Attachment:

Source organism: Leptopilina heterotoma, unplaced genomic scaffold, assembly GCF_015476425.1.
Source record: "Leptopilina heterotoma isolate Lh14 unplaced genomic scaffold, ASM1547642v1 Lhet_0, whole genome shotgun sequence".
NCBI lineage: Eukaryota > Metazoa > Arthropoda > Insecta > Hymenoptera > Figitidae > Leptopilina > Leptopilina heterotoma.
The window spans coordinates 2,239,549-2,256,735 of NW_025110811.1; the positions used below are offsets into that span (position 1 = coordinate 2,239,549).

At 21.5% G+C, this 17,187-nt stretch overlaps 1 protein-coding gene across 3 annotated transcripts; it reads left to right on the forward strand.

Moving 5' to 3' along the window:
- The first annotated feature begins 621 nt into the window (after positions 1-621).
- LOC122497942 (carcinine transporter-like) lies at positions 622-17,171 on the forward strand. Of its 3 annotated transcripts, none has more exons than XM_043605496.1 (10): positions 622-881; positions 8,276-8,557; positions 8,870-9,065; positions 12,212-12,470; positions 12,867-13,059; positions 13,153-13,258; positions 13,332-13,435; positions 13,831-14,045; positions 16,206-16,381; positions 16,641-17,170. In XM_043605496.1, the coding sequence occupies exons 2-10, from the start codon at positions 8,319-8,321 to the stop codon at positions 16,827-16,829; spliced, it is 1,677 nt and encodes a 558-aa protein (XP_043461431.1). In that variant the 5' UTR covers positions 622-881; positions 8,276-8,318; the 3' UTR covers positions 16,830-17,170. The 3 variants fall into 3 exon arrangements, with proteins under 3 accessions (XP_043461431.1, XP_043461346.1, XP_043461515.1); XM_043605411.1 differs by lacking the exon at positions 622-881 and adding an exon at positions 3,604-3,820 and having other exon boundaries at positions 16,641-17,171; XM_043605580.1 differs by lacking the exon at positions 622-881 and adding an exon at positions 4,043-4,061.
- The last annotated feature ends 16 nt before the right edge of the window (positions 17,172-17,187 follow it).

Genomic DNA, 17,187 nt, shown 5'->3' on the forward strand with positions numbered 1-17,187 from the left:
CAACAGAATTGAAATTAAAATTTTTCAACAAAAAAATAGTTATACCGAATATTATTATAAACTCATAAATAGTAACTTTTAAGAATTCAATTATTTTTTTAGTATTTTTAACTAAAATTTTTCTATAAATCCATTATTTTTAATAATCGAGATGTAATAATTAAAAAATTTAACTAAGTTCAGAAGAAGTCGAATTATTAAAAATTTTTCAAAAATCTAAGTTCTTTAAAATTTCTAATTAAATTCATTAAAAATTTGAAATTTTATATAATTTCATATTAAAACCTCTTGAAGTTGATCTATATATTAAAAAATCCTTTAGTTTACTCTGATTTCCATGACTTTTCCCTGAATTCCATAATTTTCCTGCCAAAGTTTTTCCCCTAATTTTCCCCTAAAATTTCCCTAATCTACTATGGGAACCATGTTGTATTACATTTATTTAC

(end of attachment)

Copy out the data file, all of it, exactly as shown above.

Source organism: Leptopilina heterotoma, unplaced genomic scaffold, assembly GCF_015476425.1.
Source record: "Leptopilina heterotoma isolate Lh14 unplaced genomic scaffold, ASM1547642v1 Lhet_0, whole genome shotgun sequence".
NCBI lineage: Eukaryota > Metazoa > Arthropoda > Insecta > Hymenoptera > Figitidae > Leptopilina > Leptopilina heterotoma.
The window spans coordinates 2,239,549-2,256,735 of NW_025110811.1; the positions used below are offsets into that span (position 1 = coordinate 2,239,549).

At 21.5% G+C, this 17,187-nt stretch overlaps 1 protein-coding gene across 3 annotated transcripts; it reads left to right on the forward strand.

Moving 5' to 3' along the window:
- The first annotated feature begins 621 nt into the window (after positions 1-621).
- LOC122497942 (carcinine transporter-like) lies at positions 622-17,171 on the forward strand. Of its 3 annotated transcripts, none has more exons than XM_043605496.1 (10): positions 622-881; positions 8,276-8,557; positions 8,870-9,065; positions 12,212-12,470; positions 12,867-13,059; positions 13,153-13,258; positions 13,332-13,435; positions 13,831-14,045; positions 16,206-16,381; positions 16,641-17,170. In XM_043605496.1, the coding sequence occupies exons 2-10, from the start codon at positions 8,319-8,321 to the stop codon at positions 16,827-16,829; spliced, it is 1,677 nt and encodes a 558-aa protein (XP_043461431.1). In that variant the 5' UTR covers positions 622-881; positions 8,276-8,318; the 3' UTR covers positions 16,830-17,170. The 3 variants fall into 3 exon arrangements, with proteins under 3 accessions (XP_043461431.1, XP_043461346.1, XP_043461515.1); XM_043605411.1 differs by lacking the exon at positions 622-881 and adding an exon at positions 3,604-3,820 and having other exon boundaries at positions 16,641-17,171; XM_043605580.1 differs by lacking the exon at positions 622-881 and adding an exon at positions 4,043-4,061.
- The last annotated feature ends 16 nt before the right edge of the window (positions 17,172-17,187 follow it).

Genomic DNA, 17,187 nt, shown 5'->3' on the forward strand with positions numbered 1-17,187 from the left:
CAACAGAATTGAAATTAAAATTTTTCAACAAAAAAATAGTTATACCGAATATTATTATAAACTCATAAATAGTAACTTTTAAGAATTCAATTATTTTTTTAGTATTTTTAACTAAAATTTTTCTATAAATCCATTATTTTTAATAATCGAGATGTAATAATTAAAAAATTTAACTAAGTTCAGAAGAAGTCGAATTATTAAAAATTTTTCAAAAATCTAAGTTCTTTAAAATTTCTAATTAAATTCATTAAAAATTTGAAATTTTATATAATTTCATATTAAAACCTCTTGAAGTTGATCTATATATTAAAAAATCCTTTAGTTTACTCTGATTTCCATGACTTTTCCCTGAATTCCATAATTTTCCTGCCAAAGTTTTTCCCCTAATTTTCCCCTAAAATTTCCCTAATCTACTATGGGAACCATGTTGTATTACATTTATTTAC